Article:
from Center for Instructional Development & Research, University of Washington at Seattle

What is it?
a notebook in which you record information and ideas taken from readings, discussions (both inside and outside of class) lectures, films, television, and radio.
What is its purpose?
to provide an impetus to read, listen, and view thoughtfully and critically
to encourage verbal response to materials being studied
to provide a record of information and reactions that may be useful later for writing papers, for discussion participation, and for studying for exams.
How do you do it?
Use blank notebook paper. Make an entry once a week for material you have read or viewed related to our course of study. Each entry will have two parts: Record and React. Divide your page in half with Record in the left-hand column and React in the right-hand column.

The entry format for the Record column is:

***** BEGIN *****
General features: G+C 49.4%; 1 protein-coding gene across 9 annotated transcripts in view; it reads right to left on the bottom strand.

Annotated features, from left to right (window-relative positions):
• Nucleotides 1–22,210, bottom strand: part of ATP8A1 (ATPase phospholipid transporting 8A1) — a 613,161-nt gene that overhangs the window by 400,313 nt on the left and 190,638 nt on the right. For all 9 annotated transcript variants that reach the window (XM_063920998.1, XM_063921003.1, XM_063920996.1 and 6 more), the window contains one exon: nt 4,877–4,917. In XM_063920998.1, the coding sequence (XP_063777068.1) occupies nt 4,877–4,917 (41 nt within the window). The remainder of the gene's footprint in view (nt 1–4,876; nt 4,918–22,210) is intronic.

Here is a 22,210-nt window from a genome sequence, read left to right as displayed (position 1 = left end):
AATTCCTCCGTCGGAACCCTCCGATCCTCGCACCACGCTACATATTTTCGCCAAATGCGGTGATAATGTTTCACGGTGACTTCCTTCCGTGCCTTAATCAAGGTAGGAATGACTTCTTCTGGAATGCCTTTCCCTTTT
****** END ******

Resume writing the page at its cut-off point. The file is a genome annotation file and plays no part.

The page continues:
Name of author / lecturer / program:

Pages read, length of program, source of program:

Main subject of what you have read, viewed, heard (this should be about a one-sentence position statement made by your source).

Summary of the main points and of the information and arguments given supporting the source’s position statement.

The entry format for the React column is:

Write your position statement on the subject.

Compare your position statement with the one in your source.

Explain your focus on this reading, lecture, program--why is it important, disturbing, controversial to you?

Relate the material to our course.

How will it be evaluated?
the instructor will evaluate two of your entries this term, and/or other students will help you select the two best entries to be evaluated.

Example #3: Sample student response--double entry notebook
from Center for Instructional Development and Research, University of Washington at Seattle

Date: 4/17/86
Name: Joseph Giovanni, New York Times Magazine
A Sense of Place. "The Material Art."

Subject: Architects across the country are using common. indigenous materials to convey a sense of place in the houses, public buildings, and furniture they are involved with.